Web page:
Hakusan

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  • Japan
  • Honshu
  • Stratovolcano
  • 1659 CE
  • Country
  • Subregion Name
  • Primary Volcano Type
  • Last Known Eruption
  • 36.155°N
  • 136.771°E

  • 2702 m
    8863 ft

  • 283050
  • Latitude
  • Longitude

  • Summit
    Elevation

  • Volcano
    Number

There are no activity reports for Hakusan.



 Available Weekly Reports

There are no Weekly Reports available for Hakusan.

Summary of eruption dates and Volcanic Explosivity Indices (VEI).

Start Date Stop Date Eruption Certainty VEI Evidence Activity Area or Unit
1659 Apr 21 1659 Aug 8 Confirmed 2 Historical Observations Midoriga-ike
1658 Oct (?) Unknown Confirmed 2 Historical Observations
[ 1640 Aug 2 (?) ] [ Unknown ] Discredited    
1582 Unknown Confirmed 2 Historical Observations
1579 Sep 27 ± 1 days Unknown Confirmed 3 Historical Observations Jigoku-no-oana
1554 May 1556 Confirmed 3 Historical Observations SW of Midoriga-ike
1548 Unknown Confirmed 3 Historical Observations
1547 Mar 4 1547 Oct (?) Confirmed 3 Historical Observations
1239 (?) Unknown Confirmed 3 Historical Observations
[ 1177 May 18 ] [ Unknown ] Uncertain 3  
1042 Unknown Confirmed 3 Historical Observations Midoriga-ike
[ 0900 (?) ] [ Unknown ] Uncertain    
[ 0884 ] [ Unknown ] Uncertain    
[ 0859 ] [ Unknown ] Uncertain    
[ 0853 ] [ Unknown ] Uncertain     Hm-14 tephra?
0706 Sep (?) Unknown Confirmed   Historical Observations
0500 ± 100 years Unknown Confirmed   Radiocarbon (corrected) Hm-13 tephra
0200 (?) Unknown Confirmed   Tephrochronology Hm-11,12 tephras
0200 BCE (?) Unknown Confirmed 4 Radiocarbon (corrected) Kengamine, Hm-10 tephra
2550 BCE ± 150 years Unknown Confirmed   Radiocarbon (corrected) Hm-9 tephra
3550 BCE ± 500 years Unknown Confirmed   Tephrochronology Hm-8 tephra
3900 BCE ± 200 years Unknown Confirmed   Radiocarbon (corrected) Hm-7 tephra
5000 BCE (?) Unknown Confirmed   Radiocarbon (uncorrected) Hm-5 tephra
6550 BCE ± 50 years Unknown Confirmed   Radiocarbon (corrected) Hm-4 tephra
7050 BCE ± 500 years Unknown Confirmed   Tephrochronology Hm-3 tephra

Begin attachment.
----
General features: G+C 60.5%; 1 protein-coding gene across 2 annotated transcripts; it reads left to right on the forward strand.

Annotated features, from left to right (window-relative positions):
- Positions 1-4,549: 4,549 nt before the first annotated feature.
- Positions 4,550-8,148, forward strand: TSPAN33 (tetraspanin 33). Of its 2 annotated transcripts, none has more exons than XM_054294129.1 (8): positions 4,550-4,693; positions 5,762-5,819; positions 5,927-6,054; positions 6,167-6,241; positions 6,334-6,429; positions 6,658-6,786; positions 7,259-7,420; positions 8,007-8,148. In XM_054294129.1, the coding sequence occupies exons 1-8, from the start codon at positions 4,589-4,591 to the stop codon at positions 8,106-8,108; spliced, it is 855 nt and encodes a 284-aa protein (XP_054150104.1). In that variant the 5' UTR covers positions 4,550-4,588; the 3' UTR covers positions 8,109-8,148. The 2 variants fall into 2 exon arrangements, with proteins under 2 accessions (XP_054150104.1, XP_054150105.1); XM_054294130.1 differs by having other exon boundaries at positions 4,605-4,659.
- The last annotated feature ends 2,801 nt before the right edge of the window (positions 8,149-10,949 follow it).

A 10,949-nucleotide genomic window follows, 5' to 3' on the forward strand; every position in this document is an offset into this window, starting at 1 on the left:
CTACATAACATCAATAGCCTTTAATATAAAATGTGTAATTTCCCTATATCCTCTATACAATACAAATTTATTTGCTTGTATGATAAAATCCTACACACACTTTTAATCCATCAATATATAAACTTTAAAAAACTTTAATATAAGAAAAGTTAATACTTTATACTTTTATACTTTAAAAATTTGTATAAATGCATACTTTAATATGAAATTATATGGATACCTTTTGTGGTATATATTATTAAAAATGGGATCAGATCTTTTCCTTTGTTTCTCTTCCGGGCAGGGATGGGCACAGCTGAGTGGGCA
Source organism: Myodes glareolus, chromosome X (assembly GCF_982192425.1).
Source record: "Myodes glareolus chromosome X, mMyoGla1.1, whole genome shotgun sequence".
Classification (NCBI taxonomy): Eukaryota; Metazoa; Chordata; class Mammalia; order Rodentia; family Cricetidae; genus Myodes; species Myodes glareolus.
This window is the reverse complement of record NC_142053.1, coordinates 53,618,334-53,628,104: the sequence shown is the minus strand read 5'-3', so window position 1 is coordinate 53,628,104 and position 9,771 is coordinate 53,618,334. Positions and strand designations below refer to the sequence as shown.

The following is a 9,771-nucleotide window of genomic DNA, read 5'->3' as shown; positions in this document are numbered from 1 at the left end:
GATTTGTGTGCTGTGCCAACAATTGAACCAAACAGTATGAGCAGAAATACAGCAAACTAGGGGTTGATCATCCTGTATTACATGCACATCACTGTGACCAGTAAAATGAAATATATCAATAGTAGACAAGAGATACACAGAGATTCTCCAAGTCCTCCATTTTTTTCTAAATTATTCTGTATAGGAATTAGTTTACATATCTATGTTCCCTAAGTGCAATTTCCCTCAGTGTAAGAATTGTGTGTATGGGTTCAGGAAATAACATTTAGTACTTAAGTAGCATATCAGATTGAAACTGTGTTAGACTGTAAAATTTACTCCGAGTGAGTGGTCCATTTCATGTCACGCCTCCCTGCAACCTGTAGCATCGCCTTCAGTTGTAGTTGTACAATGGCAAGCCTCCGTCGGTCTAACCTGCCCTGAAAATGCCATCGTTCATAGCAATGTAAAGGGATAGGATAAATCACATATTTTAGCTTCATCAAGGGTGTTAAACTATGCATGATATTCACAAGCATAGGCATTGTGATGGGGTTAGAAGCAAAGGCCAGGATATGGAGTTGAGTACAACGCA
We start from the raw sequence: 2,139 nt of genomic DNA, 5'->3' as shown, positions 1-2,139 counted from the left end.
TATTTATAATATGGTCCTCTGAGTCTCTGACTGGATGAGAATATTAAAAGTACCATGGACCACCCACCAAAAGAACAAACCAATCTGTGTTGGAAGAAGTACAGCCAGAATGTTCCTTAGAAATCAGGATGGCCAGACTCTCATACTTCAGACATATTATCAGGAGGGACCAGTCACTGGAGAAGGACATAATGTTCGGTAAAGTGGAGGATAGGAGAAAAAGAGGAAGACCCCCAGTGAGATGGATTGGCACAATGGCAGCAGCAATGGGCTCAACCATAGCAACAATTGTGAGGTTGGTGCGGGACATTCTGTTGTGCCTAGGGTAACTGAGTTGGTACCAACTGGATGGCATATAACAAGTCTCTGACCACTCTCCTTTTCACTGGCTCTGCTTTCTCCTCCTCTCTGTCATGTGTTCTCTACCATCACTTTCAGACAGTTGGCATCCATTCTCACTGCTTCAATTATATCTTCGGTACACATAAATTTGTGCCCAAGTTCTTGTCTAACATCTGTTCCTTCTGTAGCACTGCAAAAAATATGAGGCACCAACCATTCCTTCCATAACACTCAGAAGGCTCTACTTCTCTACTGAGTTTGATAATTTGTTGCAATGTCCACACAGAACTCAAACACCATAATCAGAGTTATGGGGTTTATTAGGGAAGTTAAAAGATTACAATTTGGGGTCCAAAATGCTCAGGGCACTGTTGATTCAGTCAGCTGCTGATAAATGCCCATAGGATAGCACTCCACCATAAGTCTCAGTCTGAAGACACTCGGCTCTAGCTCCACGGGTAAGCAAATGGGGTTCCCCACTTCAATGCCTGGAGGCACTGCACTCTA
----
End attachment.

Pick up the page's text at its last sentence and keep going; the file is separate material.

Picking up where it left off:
7550 BCE ± 50 years Unknown Confirmed   Radiocarbon (corrected) Hm-1 tephra

The following references are the sources used for data regarding this volcano. References are linked directly to our volcano data file. Discussion of another volcano or eruption (sometimes far from the one that is the subject of the manuscript) may produce a citation that is not at all apparent from the title. Additional discussion of data sources can be found under Volcano Data Criteria.

Endo K, 1985. Peat deposits and volcanic ashes on Haku-san volcano. Hakusan Nature Conservation Center, Rpt of Sci Res on the Alpine Zone of Mt Hakusan, p 11-30 (in Japanese).

Higashino T, 1989. The Documented Record of the Historic Activity of Mt. Hakusan. Ishikawa Prefecture: Hakusan Nature Conservation Center, 8 p.

Japan Meteorological Agency, 1996. National Catalogue of the Active Volcanoes in Japan (second edition). Tokyo: Japan Meteorological Agency, 502 p (in Japanese).

Japan Meteorological Agency, 2013. National Catalogue of the Active Volcanoes in Japan (fourth edition, English version). Japan Meteorological Agency.

Kuno H, 1962. Japan, Taiwan and Marianas. Catalog of Active Volcanoes of the World and Solfatara Fields, Rome: IAVCEI, 11: 1-332.

Nakano S, Yamamoto T, Iwaya T, Itoh J, Takada A, 2001-. Quaternary Volcanoes of Japan. Geol Surv Japan, AIST, http://www.aist.go.jp/RIODB/strata/VOL_JP/.

Yamasaki M, Nakanishi N, Kaseno Y, 1964. Nuee ardente deposit of Hakusan volcano. Sci Rpt Kanazawa Univ, 9: 189-201.

Yamasaki M, Shimizu S, Moriya I, Togashi S, Endo K, Higashino T, 1988. Evolution of Hakusan volcano, Central Japan, during the last 10000 years and the volcanic disasters in future. Proc Kagoshima Internatl Conf Volc, p 445-447.

Hakusan, along with Fujisan and Ontakesan, is one of Japan's three most sacred mountains. It is a complex andesitic-dacitic stratovolcano overlooking the Japan Sea. The 2702-m-high volcano was constructed over a high basement of sedimentary rocks in a region of very heavy snowfall that has contributed to erosional dissection. Holocene eruptions have consisted of phreatic or phreatomagmatic explosions from several summit craters. Partial collapse of the summit produced a debris avalanche down the E flank during the mid-Holocene. Historical eruptions were recorded over almost a thousand-year period until the 17th century.